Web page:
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COVID Winds Down and Debt Collectors Gear Up

Paper with "Debt Collection" titled on it

In comparison to the spring of 2020, there is an undeniable hint of positivity and possibility in the air. With the advent of vaccines and some typical pre-2020 activities and lifestyle returning, there is light at the end of the tunnel. That does not mean, however, that the financial repercussions will disappear overnight. For many they are just beginning as moratoriums end on evictions, student loan debt looms due, and debt collectors spring back into action more aggressively (and hungrily) than ever before. 

While it may come as no consolation to learn that you are dealing with many of the same financial difficulties as millions of others, that continues to be true. With medical debt more widespread than ever, Americans are examining their options in terms of filing for bankruptcy or in many cases, asking their creditors to work with them in negotiating new terms. No one wants to hear about a boom in debt collecting after suffering through so much recently—and no one wants to be opening the door to a private process server or a deputy sheriff delivering a summons and complaint. 

If you are concerned about debt, your financial duress is not just limited to one bill. In most cases today, US citizens are having to worry about evictions due to amassed delinquencies in rent, foreclosures, credit card debt, auto debt, and of course, medical debt. Whether you or a family member had COVID or not, another type of illness or a severe injury could have led to monumental expenses too—not to mention the loss of a job or loss of hours while healing.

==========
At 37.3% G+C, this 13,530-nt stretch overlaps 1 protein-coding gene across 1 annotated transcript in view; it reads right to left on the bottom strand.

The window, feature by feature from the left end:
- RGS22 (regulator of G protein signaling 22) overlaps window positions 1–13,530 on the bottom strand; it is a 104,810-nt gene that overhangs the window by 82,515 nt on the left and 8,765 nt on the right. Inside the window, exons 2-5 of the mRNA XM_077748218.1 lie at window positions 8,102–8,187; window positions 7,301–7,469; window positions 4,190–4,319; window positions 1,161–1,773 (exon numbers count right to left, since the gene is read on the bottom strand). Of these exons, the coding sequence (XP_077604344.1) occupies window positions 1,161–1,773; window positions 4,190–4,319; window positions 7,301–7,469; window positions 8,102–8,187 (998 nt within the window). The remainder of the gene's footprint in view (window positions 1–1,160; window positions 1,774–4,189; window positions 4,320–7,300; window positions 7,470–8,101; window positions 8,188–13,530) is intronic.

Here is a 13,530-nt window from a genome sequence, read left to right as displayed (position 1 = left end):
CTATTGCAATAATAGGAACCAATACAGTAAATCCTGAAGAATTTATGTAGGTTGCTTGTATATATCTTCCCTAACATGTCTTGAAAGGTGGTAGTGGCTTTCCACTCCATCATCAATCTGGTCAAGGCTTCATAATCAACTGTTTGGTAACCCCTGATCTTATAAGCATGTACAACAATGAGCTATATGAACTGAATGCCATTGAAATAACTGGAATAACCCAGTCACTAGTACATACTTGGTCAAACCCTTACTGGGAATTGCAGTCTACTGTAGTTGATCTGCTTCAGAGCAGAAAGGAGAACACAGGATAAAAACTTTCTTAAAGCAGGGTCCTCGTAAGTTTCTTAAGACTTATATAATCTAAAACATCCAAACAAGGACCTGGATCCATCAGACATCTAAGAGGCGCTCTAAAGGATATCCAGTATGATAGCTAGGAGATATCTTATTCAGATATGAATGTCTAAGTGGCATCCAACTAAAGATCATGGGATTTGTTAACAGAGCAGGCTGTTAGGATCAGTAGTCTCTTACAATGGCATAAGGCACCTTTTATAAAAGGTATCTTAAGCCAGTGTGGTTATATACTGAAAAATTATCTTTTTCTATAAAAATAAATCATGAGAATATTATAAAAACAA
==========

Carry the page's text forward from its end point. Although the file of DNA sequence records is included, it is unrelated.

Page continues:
Speak with an attorney from Fitzgerald & Campbell, APLC as soon as possible to ease your worries over debt. This is even more important if you are currently being sued by a creditor. Even if you feel like you have nothing left to lose, consider the fact that a collection lawsuit and ensuing default judgment could haunt you for up to twenty years. 

Without any presence in court, and without any reply to a lawsuit, a judge could grant a default judgment automatically. The first default judgment is good for 10 years, and the creditor can petition the court to extend it for another ten. Protect yourself and avoid having a default judgment granted against you at all costs. 

If you are concerned about debts incurred due to COVID, speak with an attorney as soon as possible, and especially if you are worried about being sued or have already received a summons and complaint.  

Speak with an attorney from Fitzgerald & Campbell, APLC as soon as possible to examine your options. Our attorneys have decades of experience in serving clients as they navigate through challenging financial situations, to include student loan issuesbankruptcy, and other debt management processes. We are here to help! Click here to schedule a free 30-minute consultation, call us at (844) 431-3851, or email us at

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